Wisconsin Court Upholds Madison Digital Billboard Ban, Citing Austin v. Reagan

Digital billboards in Los Angeles

Scenic America and its pro-beauty allies scored a critical judicial win last week when the Wisconsin Seventh Circuit upheld the city of Madison’s ban on digital billboards. Chief Judge Diana Sykes applied the U.S. Supreme Court’s decision in City of Austin v. Reagan to reject Adams Outdoor Advertising’s First Amendment suit.

Adams Outdoor Advertising sued Madison after the city denied the company’s applications to convert some of its traditional billboards to digital displays. Adams contended that the city’s sign code, which has prohibited digital displays on off-premises advertising signs since 2009, represented content-based regulation and therefore violated the company’s First Amendment rights.  Madison officials argued that the off-premises signs could be regulated more heavily to protect public safety and preserve aesthetic value—arguments that held sway over the U.S. Supreme Court when it upheld the City of Austin’s similarly constructed ban on digital billboards in April 2022.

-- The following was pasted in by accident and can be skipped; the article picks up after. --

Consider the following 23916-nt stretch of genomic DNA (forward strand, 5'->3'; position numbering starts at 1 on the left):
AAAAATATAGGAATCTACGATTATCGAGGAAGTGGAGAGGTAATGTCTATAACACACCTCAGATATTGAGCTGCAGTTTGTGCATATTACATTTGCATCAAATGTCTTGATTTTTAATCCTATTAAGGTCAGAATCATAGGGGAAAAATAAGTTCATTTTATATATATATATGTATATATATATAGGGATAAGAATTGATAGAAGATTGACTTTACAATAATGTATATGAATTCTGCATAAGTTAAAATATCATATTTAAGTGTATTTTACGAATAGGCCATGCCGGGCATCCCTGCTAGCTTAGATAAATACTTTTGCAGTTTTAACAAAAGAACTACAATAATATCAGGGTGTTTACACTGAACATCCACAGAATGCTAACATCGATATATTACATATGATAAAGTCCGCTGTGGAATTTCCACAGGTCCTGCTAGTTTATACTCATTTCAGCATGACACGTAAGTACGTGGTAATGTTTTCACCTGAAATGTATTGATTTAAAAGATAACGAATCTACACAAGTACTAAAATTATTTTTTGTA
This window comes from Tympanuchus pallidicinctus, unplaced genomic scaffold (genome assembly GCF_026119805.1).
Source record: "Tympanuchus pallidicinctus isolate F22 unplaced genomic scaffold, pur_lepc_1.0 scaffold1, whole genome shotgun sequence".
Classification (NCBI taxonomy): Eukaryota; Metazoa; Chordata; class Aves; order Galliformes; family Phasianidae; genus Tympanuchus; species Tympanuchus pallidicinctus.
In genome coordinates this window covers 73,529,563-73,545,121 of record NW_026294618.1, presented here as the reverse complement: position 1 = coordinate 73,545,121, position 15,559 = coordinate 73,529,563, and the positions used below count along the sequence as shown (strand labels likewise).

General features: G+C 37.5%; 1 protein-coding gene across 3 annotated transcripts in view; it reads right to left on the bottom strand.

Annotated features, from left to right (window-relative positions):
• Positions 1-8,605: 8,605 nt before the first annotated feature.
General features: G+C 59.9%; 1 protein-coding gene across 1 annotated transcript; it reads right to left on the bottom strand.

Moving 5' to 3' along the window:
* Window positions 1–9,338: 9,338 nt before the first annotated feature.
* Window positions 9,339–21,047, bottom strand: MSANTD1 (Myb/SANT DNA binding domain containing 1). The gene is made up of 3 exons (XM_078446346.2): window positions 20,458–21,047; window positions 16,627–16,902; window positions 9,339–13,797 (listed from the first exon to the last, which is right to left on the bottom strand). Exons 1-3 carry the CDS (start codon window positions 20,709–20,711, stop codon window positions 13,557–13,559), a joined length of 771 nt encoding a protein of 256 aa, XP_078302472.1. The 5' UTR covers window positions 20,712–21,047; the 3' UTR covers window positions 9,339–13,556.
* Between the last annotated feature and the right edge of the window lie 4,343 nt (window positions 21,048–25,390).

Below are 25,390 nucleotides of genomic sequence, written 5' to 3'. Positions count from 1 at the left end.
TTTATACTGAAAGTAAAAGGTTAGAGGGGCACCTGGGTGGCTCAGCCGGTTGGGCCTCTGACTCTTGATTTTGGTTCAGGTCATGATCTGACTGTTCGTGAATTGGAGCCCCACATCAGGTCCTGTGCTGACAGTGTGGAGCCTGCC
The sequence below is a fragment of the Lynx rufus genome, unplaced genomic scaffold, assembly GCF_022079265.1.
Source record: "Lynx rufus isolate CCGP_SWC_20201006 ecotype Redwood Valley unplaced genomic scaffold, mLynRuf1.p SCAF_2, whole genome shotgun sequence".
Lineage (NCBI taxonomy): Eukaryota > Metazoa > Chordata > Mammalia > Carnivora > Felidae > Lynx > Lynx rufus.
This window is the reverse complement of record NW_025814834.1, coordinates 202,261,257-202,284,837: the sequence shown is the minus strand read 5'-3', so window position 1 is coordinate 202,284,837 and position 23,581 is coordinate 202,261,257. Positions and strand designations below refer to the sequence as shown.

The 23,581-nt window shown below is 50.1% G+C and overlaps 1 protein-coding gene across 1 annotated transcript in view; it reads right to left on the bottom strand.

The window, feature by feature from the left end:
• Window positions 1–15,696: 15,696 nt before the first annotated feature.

In her opinion, Justice Sykes noted, “City of Austin resolves this case. Billboards by their very nature can be perceived as an aesthetic harm. Likewise, the connection between billboards and traffic safety is too obvious to require empirical proof. It does not take a double-blind empirical study, or a linear regression analysis, to know that the presence of overhead signs and banners is bound to cause some drivers to slow down in order to read the sign before passing it.”

Scenic advocates celebrated the news and noted the significance of this decision in the first high-profile case to emerge in the wake of Austin v. Reagan

Scenic America President Mark Falzone stated, “This case represents a direct application and solid reinforcement of the Austin v. Reagan decision. Like Austin, the city of Madison wanted to maintain its ban on digital billboards for safety, aesthetic, and economic reasons. We’re thrilled that the Seventh Circuit recognized that the interests of communities should outweigh the interests of advertising companies.”